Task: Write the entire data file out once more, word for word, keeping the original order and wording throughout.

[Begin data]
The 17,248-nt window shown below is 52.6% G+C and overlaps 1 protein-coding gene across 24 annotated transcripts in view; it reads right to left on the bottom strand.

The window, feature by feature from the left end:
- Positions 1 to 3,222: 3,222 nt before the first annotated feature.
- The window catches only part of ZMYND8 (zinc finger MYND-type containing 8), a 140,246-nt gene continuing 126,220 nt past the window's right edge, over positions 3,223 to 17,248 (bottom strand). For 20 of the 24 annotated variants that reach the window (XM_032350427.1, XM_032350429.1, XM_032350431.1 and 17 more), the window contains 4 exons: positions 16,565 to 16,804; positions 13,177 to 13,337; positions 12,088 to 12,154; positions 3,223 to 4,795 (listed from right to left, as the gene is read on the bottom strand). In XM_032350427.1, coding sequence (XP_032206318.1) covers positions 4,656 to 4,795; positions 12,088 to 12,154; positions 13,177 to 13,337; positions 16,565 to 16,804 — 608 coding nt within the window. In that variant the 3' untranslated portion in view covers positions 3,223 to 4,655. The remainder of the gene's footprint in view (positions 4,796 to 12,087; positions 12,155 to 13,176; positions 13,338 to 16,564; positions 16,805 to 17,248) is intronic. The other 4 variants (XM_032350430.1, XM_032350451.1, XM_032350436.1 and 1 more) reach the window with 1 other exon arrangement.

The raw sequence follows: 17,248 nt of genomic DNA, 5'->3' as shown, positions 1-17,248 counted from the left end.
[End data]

The 17,248-nt window shown below is 52.6% G+C and overlaps 1 protein-coding gene across 24 annotated transcripts in view; it reads right to left on the bottom strand.

The window, feature by feature from the left end:
- Positions 1 to 3,222: 3,222 nt before the first annotated feature.
- The window catches only part of ZMYND8 (zinc finger MYND-type containing 8), a 140,246-nt gene continuing 126,220 nt past the window's right edge, over positions 3,223 to 17,248 (bottom strand). For 20 of the 24 annotated variants that reach the window (XM_032350427.1, XM_032350429.1, XM_032350431.1 and 17 more), the window contains 4 exons: positions 16,565 to 16,804; positions 13,177 to 13,337; positions 12,088 to 12,154; positions 3,223 to 4,795 (listed from right to left, as the gene is read on the bottom strand). In XM_032350427.1, coding sequence (XP_032206318.1) covers positions 4,656 to 4,795; positions 12,088 to 12,154; positions 13,177 to 13,337; positions 16,565 to 16,804 — 608 coding nt within the window. In that variant the 3' untranslated portion in view covers positions 3,223 to 4,655. The remainder of the gene's footprint in view (positions 4,796 to 12,087; positions 12,155 to 13,176; positions 13,338 to 16,564; positions 16,805 to 17,248) is intronic. The other 4 variants (XM_032350430.1, XM_032350451.1, XM_032350436.1 and 1 more) reach the window with 1 other exon arrangement.

The raw sequence follows: 17,248 nt of genomic DNA, 5'->3' as shown, positions 1-17,248 counted from the left end.